# Halves, Wholes, And Rounding

Recently I have been trying to lose a few pounds and get down to an aspirational target weight. As an inevitable part of that process, I have left the happy land of whole numbers and entered the territory of halves, wholes, and rounding.

Whole numbers are great and, for the vast majority of purposes, are perfectly adequate and indeed preferable. The whole concept of “rounding” basically was developed solely to avoid those confusing and inconvenient fractions when calculating paychecks or the cost of a single gallon of milk. But there are times when more precision clearly is needed, if only for purposes of positive self-image, and the fractional numbers thus must enter the equation. The two obvious instances are when you are focused on weight and age. (Quarters and halves also come in handy when you are telling the time, of course.)

Every child starts out with their parents measuring their age in weeks, then in months, then in half years. And virtually as soon as the kid develops sufficient speech skills, accounting for those half years become very important. The child realizes that age is associated with positive attributes–like being able to stay up later–and insists that the half year be noted when their age is given. They are four-and-a-half, not just four. Later, when adulthood is achieved and moving up in age isn’t viewed quite so positively, those half-years are discarded and we are perfectly content to stick with our age at the last birthday until the next birthday rolls around.

When losing weight is at issue, the mental calculation is is the opposite. The downward movement of a quarter pound or a half pound on the scale is a crucially important milestone to be celebrated as an incentive to continue whatever you’ve been doing to shed the weight. Trim supermodels and Hollywood stars presumably don’t do this. But when losing weight is your goal and personal resolve is a key part of the process, you think of your weight in precise half and quarter pounds, with no upward rounding permitted.

Downward rounding, on the other hand, is perfectly appropriate.

# Shrink To Greatness

The coaches recognized that Oregon was a fast finesse team that specializes in up-tempo offense that sprints to the line of scrimmage and runs plays faster than anybody else.  So, how to go about mentally and physically preparing your defense for that challenge?  The Ohio State coaches decided to approach the game by asking their defensive linemen to go on diets — reasoning that, by shedding a few pounds, the big boys on the defense would feel lighter and faster, and therefore better prepared mentally for the game.  The rest is history, as the Ohio State defense held the fast-paced, high-powered Oregon offense far below its normal point output.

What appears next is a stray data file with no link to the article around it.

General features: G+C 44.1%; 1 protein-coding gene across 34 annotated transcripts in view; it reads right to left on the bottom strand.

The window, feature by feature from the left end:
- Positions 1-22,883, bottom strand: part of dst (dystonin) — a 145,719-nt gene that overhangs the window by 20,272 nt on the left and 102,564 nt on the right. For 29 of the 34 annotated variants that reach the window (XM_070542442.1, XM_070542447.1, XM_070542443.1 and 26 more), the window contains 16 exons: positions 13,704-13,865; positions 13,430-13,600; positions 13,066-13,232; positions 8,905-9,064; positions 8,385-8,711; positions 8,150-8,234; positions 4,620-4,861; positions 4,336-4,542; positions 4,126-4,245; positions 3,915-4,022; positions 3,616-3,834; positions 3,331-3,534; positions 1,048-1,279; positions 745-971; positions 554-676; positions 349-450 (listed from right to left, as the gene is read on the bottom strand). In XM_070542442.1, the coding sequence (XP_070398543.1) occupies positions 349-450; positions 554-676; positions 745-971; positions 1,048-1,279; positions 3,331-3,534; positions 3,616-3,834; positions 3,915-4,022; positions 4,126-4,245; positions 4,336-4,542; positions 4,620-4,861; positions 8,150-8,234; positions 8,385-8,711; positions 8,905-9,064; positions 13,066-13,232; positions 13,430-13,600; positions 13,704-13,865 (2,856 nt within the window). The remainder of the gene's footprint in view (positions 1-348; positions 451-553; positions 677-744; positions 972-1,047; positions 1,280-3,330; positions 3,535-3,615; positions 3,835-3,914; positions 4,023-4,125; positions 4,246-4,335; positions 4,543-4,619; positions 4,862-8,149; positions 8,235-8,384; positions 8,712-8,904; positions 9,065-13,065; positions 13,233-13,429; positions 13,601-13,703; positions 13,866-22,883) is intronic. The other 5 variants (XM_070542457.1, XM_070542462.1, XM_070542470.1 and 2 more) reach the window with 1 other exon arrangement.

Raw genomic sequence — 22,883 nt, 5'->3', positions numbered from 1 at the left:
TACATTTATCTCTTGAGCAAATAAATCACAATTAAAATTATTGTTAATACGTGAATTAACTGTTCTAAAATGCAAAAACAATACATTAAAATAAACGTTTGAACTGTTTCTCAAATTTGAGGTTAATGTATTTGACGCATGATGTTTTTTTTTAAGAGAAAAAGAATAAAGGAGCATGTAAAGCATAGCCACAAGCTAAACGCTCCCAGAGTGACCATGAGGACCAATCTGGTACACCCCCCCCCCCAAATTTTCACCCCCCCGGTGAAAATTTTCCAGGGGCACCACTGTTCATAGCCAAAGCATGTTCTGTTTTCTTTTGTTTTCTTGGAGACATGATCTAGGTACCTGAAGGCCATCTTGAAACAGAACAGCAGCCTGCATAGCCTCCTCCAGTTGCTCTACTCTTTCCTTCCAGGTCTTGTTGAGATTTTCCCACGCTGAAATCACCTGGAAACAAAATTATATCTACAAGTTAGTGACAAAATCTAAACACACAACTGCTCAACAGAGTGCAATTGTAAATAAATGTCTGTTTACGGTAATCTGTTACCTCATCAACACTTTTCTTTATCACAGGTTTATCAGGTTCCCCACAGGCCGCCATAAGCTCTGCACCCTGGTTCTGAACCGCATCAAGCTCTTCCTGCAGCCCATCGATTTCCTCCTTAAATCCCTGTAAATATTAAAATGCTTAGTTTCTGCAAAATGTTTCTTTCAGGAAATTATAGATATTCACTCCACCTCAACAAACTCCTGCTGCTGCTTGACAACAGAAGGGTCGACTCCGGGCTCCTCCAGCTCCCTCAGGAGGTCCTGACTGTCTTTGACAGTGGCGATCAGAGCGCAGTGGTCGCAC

So, should we all go on The Ohio State Football Team diet?  Will the Silver Bullet Regimen replace the Beverly Hills Diet as the weight-loss approach of choice?  Probably not, because it likely wouldn’t work for most of us.  As the Buckeye players learned, when you’re a 6′ 5″ 300-pound athlete who is running sprints and practicing every day, you can lose five pounds in 10 days just by cutting out honey buns and candy bars.

I came to this galling realization by the confluence of two events.  The first was seeing a photo of LeBron James after following a low-carb diet for the summer.  He’d lost weight and looked great.  The second was putting on a bathing suit for the first time this summer and passing a mirror.

So I thought, say, maybe I should check out this low-carb thing!  I’m not saying that following a low-carb diet would make me look like LeBron James — we’re both from Akron, sure, but he’s a lot taller than I am — but the vast expanse of pulpy flesh I saw in the mirror certainly indicates I need to lose a few stone, pronto.

On a low-carb diet, you’re supposed to eat meat, eggs, and cheese.  Check!  You’re supposed to eat fruit and nuts.  Check!  You’re supposed to eat vegetables.  Ugh, really?  You’re not supposed to eat bread and crackers.  Wait, what?  Yep, I read it right — any wheat, barley, rye or gluten grain, whether in bread, pasta, or cracker form, is to be strictly avoided.

This sucks!  I love bread and just about any form of baked goods.  I crave crusty artisanal breads, steaming dinner rolls, flaky biscuits, stone-ground crackers, and crumbly muffins.  Heck, I even like a plain piece of toast with a glass of milk.  And having to avoid bread really limits the lunch-time options.  If you eliminate sandwiches you’ve effectively cut out about about 90 percent of the available noon-hour venues.  Following a low-carb approach in the white-collar world will be a challenge.

Ironic, isn’t it?  Archaeologists and researchers believe that bread and beer are two of the crucial building blocks of the human march to civilization.  Now we’ve got to avoid those two dietary items that helped to pull us out of the hunter-gatherer phase unless we want to look like bloated beluga whales.  I’m going to try, but I’m really going to miss crunching through the crust.